Kevin Baker was also a staff sergeant in the U.S. Army, stationed at Fort Lewis. After two deployments to Iraq, he refused a third after being denied a PTSD diagnosis. He began organizing to bring the troops home. He told me: “If a soldier is wounded on a battlefield in combat, and they’re bleeding to death, and an officer orders that person to not receive medical attention, costing that servicemember their life, that officer would be found guilty of dereliction of duty and possibly murder. But when that happens in the U.S., when that happens for soldiers that are going to seek help, and officers are ordering not a clear diagnosis for PTSD and essentially denying them that metaphoric tourniquet, real psychological help, and the soldier ends up suffering internally to the point of taking their own life or somebody else’s life, then these officers and this military and the Pentagon has to be held responsible for these atrocities.”

While too late to save Abdul Samad’s family, Baker’s group, March Forward!—along with Iraq Veterans Against the War’s “Operation Recovery,” which seeks to ban the deployment of troops already suffering from PTSD—may well help end the disastrous, terrorizing occupation of Afghanistan.

Denis Moynihan contributed research to this column.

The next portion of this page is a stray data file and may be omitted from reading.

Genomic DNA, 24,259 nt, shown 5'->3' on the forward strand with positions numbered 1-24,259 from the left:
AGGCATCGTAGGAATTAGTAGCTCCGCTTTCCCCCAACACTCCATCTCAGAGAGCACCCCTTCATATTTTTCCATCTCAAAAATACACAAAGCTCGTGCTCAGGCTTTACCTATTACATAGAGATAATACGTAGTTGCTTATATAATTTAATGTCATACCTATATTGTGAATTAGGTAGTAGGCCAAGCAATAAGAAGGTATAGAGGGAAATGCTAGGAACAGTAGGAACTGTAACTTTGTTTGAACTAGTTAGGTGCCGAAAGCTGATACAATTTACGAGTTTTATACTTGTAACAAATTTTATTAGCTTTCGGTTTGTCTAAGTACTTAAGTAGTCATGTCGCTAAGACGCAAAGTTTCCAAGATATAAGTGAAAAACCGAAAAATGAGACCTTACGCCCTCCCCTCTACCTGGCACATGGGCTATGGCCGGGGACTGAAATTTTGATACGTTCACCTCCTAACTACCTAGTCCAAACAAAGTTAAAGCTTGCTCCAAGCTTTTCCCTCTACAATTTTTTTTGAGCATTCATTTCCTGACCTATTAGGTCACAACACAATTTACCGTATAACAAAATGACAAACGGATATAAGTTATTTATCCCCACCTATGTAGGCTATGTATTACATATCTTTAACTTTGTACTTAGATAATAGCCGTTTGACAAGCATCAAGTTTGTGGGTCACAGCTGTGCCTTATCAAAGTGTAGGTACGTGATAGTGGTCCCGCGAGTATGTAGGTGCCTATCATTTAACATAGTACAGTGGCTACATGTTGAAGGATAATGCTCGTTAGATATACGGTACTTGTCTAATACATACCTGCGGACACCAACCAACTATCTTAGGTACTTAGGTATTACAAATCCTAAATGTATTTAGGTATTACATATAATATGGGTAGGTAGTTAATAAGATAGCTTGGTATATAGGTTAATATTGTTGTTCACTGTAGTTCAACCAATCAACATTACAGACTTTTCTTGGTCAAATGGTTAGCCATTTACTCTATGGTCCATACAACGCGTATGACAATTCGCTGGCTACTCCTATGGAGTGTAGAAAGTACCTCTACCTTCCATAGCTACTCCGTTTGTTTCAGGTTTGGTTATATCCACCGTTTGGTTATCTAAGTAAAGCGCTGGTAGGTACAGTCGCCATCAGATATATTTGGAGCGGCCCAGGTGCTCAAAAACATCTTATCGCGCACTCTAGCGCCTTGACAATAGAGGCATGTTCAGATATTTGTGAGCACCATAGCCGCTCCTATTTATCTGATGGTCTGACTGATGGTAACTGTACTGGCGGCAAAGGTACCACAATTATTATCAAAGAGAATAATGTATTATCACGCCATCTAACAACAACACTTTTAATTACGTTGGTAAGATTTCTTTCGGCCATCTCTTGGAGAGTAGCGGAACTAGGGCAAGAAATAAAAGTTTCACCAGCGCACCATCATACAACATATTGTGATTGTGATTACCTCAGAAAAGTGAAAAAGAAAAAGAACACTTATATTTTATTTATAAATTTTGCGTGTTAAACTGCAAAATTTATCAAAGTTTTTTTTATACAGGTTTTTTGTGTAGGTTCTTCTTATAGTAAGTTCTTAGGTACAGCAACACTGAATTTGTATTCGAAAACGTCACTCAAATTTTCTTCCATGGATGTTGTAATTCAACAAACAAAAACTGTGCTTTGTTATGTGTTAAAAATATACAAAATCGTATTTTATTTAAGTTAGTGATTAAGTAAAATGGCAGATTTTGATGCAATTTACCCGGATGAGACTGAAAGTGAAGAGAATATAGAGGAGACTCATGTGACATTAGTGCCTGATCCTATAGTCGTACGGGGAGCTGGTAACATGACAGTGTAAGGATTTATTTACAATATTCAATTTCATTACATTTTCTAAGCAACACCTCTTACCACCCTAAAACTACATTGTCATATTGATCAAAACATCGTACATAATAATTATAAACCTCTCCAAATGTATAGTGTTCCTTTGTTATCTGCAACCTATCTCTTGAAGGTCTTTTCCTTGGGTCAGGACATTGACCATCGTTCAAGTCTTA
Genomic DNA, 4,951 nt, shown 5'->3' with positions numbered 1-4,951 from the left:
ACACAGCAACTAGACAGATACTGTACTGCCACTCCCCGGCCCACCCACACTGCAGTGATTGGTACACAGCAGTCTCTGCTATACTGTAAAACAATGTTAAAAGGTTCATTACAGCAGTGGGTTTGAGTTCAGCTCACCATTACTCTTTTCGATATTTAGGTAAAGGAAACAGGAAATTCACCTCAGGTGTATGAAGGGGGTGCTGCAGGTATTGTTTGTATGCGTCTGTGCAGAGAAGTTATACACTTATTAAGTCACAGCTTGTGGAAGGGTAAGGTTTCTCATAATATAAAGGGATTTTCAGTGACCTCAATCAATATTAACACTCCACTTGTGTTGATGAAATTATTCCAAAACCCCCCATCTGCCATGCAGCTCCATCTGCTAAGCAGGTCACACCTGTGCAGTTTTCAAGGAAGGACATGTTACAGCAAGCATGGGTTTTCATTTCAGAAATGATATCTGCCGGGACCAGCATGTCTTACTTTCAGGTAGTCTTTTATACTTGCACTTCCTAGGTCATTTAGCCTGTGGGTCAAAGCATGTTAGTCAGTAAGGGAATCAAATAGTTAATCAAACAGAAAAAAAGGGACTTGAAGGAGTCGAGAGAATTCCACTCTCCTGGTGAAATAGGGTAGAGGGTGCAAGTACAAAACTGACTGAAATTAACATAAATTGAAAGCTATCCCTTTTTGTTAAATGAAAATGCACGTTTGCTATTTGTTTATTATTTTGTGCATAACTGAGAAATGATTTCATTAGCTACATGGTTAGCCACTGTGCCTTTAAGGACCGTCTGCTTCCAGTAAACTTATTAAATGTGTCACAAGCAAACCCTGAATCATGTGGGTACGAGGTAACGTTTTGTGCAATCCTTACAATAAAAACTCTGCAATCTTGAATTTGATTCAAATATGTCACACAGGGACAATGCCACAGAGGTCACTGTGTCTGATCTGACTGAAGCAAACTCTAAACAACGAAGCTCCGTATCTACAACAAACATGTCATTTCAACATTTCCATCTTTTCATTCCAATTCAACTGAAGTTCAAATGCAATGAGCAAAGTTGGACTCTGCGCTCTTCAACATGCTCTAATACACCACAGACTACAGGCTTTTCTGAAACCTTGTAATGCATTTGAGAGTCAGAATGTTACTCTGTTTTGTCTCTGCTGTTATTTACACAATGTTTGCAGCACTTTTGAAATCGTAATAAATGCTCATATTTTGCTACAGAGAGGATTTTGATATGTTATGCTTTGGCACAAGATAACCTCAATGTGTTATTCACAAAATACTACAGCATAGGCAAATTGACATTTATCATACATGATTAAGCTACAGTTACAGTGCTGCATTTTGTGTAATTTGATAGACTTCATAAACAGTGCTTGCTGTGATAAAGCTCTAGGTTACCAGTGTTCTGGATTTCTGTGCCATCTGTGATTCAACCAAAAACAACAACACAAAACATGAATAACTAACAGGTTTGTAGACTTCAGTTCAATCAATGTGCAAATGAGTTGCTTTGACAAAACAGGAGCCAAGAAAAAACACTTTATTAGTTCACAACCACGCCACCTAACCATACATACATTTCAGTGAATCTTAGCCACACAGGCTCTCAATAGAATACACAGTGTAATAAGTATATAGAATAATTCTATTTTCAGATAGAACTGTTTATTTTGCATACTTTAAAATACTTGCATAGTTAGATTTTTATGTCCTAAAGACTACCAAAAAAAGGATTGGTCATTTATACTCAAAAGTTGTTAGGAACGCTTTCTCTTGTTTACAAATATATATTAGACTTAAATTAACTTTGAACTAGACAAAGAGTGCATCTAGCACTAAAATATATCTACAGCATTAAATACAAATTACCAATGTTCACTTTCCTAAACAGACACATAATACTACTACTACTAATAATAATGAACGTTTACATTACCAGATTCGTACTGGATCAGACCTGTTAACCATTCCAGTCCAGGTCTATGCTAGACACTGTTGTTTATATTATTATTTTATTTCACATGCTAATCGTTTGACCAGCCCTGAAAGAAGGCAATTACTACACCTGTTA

Amy Goodman is the host of “Democracy Now!,” a daily international TV/radio news hour airing on more than 1,000 stations in North America. She is the author of “Breaking the Sound Barrier,” recently released in paperback and now a New York Times best-seller.

© 2012 Amy Goodman

Distributed by King Features Syndicate


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By balkas, March 17, 2012 at 5:58 am Link to this comment

moonraven, yes.
endless war for soldiers only or mostly—thrills for tennis, golf, football,
basketball, obama, romney, hollywood, tv, fans—roughly 93% of US pop.
i would just add that even US soldiers are victimized by the fans seeking ever
greater thrills, profits, etc.
soldiers are mentally crippled by clergy, politicians, teachers, pundits, MSM,
academia, plutocrats, et al.
and once dehumanized, one can expect that they’d do crimes against all of us.
may goddevil forgive them!
i am not so sure IT shld forgive some of those thrill seekers like obama, bush,
romney, clinton, church leaders, et al.
it’s up to IT—not up to me. i am at the moment searching for my own thrills: in
my fantasy basement, where else.

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moonraven's avatar

By moonraven, March 16, 2012 at 1:14 pm Link to this comment

RenZo:  I agree.

The media in the US—and Amy Goodman is part of that—are engaged in their usual knee-jerk pity the victimizer bullshit coverup.

This guy is a genocidal goon.

he was produced by the genocidal government of Gringolandia to carry out the same policies that have been inplace since before the U.S. existed as a nation:  KILL NON-WHITES FOR THEIR LAND AND RESOURCES, and if nothing is being produced, just kill them for the hell of it.

Millions of Mai Lais were produced in response to Che Guevaras taunt about hundreds of Vietnams.

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By RenZo, March 16, 2012 at 12:46 pm Link to this comment

@ B. McGuire, March 15 at 10:07 pm

“The US did NOT go to Afghanistan to
‘deliver democracy’ or to ‘fight
terrorism’.”

For as much as we known, we went to
AfghaPakIranistan so that we could protect
the poppy growers to grow poppies in peace,
because the Taliban would definitely have